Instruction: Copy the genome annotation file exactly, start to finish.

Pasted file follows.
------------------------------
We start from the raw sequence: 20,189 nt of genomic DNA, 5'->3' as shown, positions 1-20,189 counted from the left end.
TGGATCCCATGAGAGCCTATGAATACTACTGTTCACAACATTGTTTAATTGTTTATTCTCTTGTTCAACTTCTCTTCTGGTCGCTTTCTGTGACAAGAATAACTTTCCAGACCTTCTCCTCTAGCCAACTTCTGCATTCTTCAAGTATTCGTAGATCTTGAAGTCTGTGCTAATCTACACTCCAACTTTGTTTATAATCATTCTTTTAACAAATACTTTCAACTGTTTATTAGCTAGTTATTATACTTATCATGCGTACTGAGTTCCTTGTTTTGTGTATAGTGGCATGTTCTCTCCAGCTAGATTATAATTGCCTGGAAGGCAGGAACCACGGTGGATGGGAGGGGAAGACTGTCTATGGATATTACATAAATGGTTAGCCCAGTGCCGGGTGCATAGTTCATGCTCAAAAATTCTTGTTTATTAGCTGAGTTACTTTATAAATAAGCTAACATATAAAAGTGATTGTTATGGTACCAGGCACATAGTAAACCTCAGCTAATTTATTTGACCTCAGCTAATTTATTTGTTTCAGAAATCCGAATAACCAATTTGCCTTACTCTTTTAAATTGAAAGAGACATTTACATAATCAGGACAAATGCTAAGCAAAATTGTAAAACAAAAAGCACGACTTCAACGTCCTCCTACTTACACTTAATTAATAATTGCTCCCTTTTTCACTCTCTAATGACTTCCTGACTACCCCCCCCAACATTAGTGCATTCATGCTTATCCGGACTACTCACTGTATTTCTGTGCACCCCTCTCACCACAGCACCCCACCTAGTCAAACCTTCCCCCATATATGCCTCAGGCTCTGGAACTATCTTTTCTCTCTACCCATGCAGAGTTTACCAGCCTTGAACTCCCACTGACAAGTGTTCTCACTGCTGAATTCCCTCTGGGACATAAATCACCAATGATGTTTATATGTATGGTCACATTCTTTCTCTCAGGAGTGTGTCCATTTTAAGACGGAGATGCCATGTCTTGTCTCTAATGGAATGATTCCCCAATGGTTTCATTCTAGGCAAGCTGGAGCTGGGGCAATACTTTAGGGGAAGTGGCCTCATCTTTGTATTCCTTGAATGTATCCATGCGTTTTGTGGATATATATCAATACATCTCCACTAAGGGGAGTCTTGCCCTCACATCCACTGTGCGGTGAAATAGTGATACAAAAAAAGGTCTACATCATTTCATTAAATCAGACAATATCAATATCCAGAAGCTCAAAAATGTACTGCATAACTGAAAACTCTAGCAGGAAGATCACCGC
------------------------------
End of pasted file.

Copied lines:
We start from the raw sequence: 20,189 nt of genomic DNA, 5'->3' as shown, positions 1-20,189 counted from the left end.
TGGATCCCATGAGAGCCTATGAATACTACTGTTCACAACATTGTTTAATTGTTTATTCTCTTGTTCAACTTCTCTTCTGGTCGCTTTCTGTGACAAGAATAACTTTCCAGACCTTCTCCTCTAGCCAACTTCTGCATTCTTCAAGTATTCGTAGATCTTGAAGTCTGTGCTAATCTACACTCCAACTTTGTTTATAATCATTCTTTTAACAAATACTTTCAACTGTTTATTAGCTAGTTATTATACTTATCATGCGTACTGAGTTCCTTGTTTTGTGTATAGTGGCATGTTCTCTCCAGCTAGATTATAATTGCCTGGAAGGCAGGAACCACGGTGGATGGGAGGGGAAGACTGTCTATGGATATTACATAAATGGTTAGCCCAGTGCCGGGTGCATAGTTCATGCTCAAAAATTCTTGTTTATTAGCTGAGTTACTTTATAAATAAGCTAACATATAAAAGTGATTGTTATGGTACCAGGCACATAGTAAACCTCAGCTAATTTATTTGACCTCAGCTAATTTATTTGTTTCAGAAATCCGAATAACCAATTTGCCTTACTCTTTTAAATTGAAAGAGACATTTACATAATCAGGACAAATGCTAAGCAAAATTGTAAAACAAAAAGCACGACTTCAACGTCCTCCTACTTACACTTAATTAATAATTGCTCCCTTTTTCACTCTCTAATGACTTCCTGACTACCCCCCCCAACATTAGTGCATTCATGCTTATCCGGACTACTCACTGTATTTCTGTGCACCCCTCTCACCACAGCACCCCACCTAGTCAAACCTTCCCCCATATATGCCTCAGGCTCTGGAACTATCTTTTCTCTCTACCCATGCAGAGTTTACCAGCCTTGAACTCCCACTGACAAGTGTTCTCACTGCTGAATTCCCTCTGGGACATAAATCACCAATGATGTTTATATGTATGGTCACATTCTTTCTCTCAGGAGTGTGTCCATTTTAAGACGGAGATGCCATGTCTTGTCTCTAATGGAATGATTCCCCAATGGTTTCATTCTAGGCAAGCTGGAGCTGGGGCAATACTTTAGGGGAAGTGGCCTCATCTTTGTATTCCTTGAATGTATCCATGCGTTTTGTGGATATATATCAATACATCTCCACTAAGGGGAGTCTTGCCCTCACATCCACTGTGCGGTGAAATAGTGATACAAAAAAAGGTCTACATCATTTCATTAAATCAGACAATATCAATATCCAGAAGCTCAAAAATGTACTGCATAACTGAAAACTCTAGCAGGAAGATCACCGC